4. Share a YouTube video at a precise point where you want someone to start watching it
A while back, YouTube limited the length of videos that could be uploaded, but verified accounts can now post very lengthy videos. This brings its own set of problems. Scrubbing through long videos can be a pain. Never fear.
If you see something you want to share at a particular point in the middle of a video, you can get a link that takes people directly to that moment.
Click the "Share" button below the video. Look for a checkbox below the link. It will automatically display the time at which you currently have the video stopped.
You can stick with this time or even choose a different time. Next, simply copy the link and share it over your preferred social media service or email it to a friend. When someone views the link, the YouTube video will automatically skip right to the point you chose. Handy, huh?
5. Get a copy of everything you’ve posted on Facebook
With all the privacy troubles the company's been going through lately, have you been thinking about deactivating or even deleting your Facebook account?
Something may be holding you back, though. You're probably afraid to lose all the status updates, the photos, videos and shares you've accumulated through the year.
But did you know that there's a way to save all of your Facebook data for yours to keep? That's right -- Facebook allows you to download all the personal data you've been feeding it all this time.
1. Log in to your Facebook account and go to "Settings" >> "Settings & Privacy."
2. Scroll down then select "Download Your Information"
3. In the next section, you can select (or deselect) the categories you want to include in your download data. It's quite extensive so choose wisely. Obviously, the more categories you choose, the larger your file will be.
Once you've checked all the categories and the date range you want, select "Create File." (HTML and medium quality media are fine for most people.)
For security reasons, you'll be asked to confirm your password. Then you'll get an email from Facebook notifying you that the request has been made.
Now, depending on what and how often you post, your archive file can be massive and it could take days before it becomes available. (Facebook will send you another email informing you that your file is ready for download.)
Keep in mind that this file will be available to download for a few days.
6. Post on multiple social media accounts at once
Do you juggle multiple social media accounts at the same time? Maybe you like cross-posting on different platforms at the same time to save time. It's terribly inefficient to keep copying and pasting the same status update on different sites, right?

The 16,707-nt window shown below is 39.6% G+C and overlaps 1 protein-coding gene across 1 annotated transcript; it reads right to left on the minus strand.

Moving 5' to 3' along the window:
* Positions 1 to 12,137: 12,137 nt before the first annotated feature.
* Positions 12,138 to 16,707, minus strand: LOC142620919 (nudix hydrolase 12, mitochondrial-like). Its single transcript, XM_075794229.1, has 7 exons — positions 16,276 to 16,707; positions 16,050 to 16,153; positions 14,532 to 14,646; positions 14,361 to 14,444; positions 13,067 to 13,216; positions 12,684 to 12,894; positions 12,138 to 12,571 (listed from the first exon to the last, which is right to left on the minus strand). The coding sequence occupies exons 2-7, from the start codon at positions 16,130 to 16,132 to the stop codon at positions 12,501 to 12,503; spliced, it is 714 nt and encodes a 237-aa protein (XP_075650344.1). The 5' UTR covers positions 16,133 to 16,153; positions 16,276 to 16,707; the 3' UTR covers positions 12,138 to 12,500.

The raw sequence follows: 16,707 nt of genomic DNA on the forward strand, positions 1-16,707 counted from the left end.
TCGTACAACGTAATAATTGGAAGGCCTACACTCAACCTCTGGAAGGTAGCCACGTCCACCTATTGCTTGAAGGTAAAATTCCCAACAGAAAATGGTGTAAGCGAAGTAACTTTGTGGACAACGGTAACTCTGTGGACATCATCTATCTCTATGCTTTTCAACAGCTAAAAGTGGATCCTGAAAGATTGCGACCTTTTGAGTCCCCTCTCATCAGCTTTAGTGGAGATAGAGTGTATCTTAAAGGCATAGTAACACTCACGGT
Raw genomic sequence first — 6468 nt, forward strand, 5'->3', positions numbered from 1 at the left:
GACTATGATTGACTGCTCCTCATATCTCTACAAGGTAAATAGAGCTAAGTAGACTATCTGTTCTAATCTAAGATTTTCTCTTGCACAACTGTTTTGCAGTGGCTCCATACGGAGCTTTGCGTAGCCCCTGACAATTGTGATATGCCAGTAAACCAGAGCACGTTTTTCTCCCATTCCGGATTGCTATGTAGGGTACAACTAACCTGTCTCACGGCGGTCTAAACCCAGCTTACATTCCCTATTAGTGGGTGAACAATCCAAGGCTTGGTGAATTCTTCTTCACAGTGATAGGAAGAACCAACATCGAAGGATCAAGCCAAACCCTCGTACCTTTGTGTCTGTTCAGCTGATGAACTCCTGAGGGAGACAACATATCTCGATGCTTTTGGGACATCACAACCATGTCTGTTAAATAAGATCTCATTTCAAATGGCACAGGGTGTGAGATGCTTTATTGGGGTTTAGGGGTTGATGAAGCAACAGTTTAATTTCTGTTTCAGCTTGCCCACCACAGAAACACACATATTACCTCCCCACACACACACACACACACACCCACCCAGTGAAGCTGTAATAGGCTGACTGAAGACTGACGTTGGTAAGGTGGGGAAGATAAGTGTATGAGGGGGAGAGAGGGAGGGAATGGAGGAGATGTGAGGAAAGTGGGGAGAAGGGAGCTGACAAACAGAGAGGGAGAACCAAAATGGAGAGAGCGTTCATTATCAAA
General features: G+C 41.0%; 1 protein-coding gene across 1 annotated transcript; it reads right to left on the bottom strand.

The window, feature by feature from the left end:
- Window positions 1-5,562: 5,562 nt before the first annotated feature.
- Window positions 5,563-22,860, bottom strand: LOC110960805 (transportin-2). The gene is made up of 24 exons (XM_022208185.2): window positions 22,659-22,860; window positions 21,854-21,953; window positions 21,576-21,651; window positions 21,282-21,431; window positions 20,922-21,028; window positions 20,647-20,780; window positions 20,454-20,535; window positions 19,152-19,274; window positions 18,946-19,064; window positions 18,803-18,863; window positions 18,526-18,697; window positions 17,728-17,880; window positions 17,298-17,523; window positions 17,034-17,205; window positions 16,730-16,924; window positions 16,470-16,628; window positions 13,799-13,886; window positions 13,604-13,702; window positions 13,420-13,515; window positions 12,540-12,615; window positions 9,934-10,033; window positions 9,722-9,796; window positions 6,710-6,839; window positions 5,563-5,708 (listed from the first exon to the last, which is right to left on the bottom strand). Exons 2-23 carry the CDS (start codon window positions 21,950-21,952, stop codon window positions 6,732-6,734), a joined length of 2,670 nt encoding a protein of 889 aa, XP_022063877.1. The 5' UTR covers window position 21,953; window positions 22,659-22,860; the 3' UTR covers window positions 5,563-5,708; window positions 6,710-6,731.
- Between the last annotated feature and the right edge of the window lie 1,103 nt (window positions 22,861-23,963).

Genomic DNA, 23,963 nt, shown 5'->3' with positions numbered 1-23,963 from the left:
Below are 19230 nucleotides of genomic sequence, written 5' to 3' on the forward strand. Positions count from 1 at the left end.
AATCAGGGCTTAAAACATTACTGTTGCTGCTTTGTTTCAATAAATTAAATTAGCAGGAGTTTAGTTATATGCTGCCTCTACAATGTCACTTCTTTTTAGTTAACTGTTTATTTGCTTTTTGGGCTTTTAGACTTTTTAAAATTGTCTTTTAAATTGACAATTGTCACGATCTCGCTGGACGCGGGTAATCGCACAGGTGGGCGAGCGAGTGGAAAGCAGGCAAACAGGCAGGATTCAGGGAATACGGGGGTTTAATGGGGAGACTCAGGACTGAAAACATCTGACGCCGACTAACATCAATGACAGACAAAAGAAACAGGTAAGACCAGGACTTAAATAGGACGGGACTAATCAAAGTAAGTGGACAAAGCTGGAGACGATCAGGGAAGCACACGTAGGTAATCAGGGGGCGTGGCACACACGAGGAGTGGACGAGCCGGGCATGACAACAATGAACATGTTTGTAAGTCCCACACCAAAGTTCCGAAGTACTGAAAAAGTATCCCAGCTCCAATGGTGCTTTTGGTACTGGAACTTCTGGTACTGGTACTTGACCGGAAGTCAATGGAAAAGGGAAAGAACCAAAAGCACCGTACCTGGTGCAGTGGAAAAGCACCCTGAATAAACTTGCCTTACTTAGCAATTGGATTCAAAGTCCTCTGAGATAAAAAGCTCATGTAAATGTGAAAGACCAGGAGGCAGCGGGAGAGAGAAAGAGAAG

Then tools like Buffer and Hootsuite are exactly what you need. With their ability to post on different sites simultaneously (Facebook, Twitter, Instagram, etc.), they are a social media manager's dream.
Compose your post, add links, photos or videos, choose your platforms, then post. It's that simple. For the power user, these tools even have scheduling features and analytics to gauge how effective your posts are.
For casual use, both Buffer and Hootsuite have free plans that are good for three social media accounts. On the other hand, professionals who want to manage 8 profiles and beyond can opt for their paid plans.
7. Take a picture on your phone and find it on the web
Ever looked at an online photo and you just had to know more details about it? Maybe you're searching for its location, the date it was taken, a better resolution or other angles of its subject.
Well, with Google Images reverse search, you can. Reverse image search acts like a regular Google search but uses an image instead of text. You can even reverse search faces or profile pictures to dig more information about an individual.
To do this, head on over to Google Image's search tool, click on the little camera icon then upload (or point it to the image's web address) and let Google do the walking.
For example, I saw a toy called "Spirograph" in a store and I wanted to know more about it. So, I took its picture with my phone to look it up with Google Image reverse image search.
Technically, Google's reverse image search only works on desktop browsers, but there's this little trick that will let you use your phone, too. Just ask your mobile browser to load the desktop site. Here's how:
1. First, open the Chrome browser app on your smartphone.
2. Next, navigate to images.google.com
3. Now, tap the three dots on the bottom-right corner to bring up the Menu
4. Select "Request Desktop Site" (On an iPhone's Safari browser, tap the up arrow then select "Request Desktop Site"
5. Tap the camera icon then select "Upload an image"
6. Now, you can take a photo or upload one from your photo library. (I uploaded the Spirograph photo I took earlier.)
With these tricks, you'll make your digital devices just a little bit easier to use - and it's fun, too!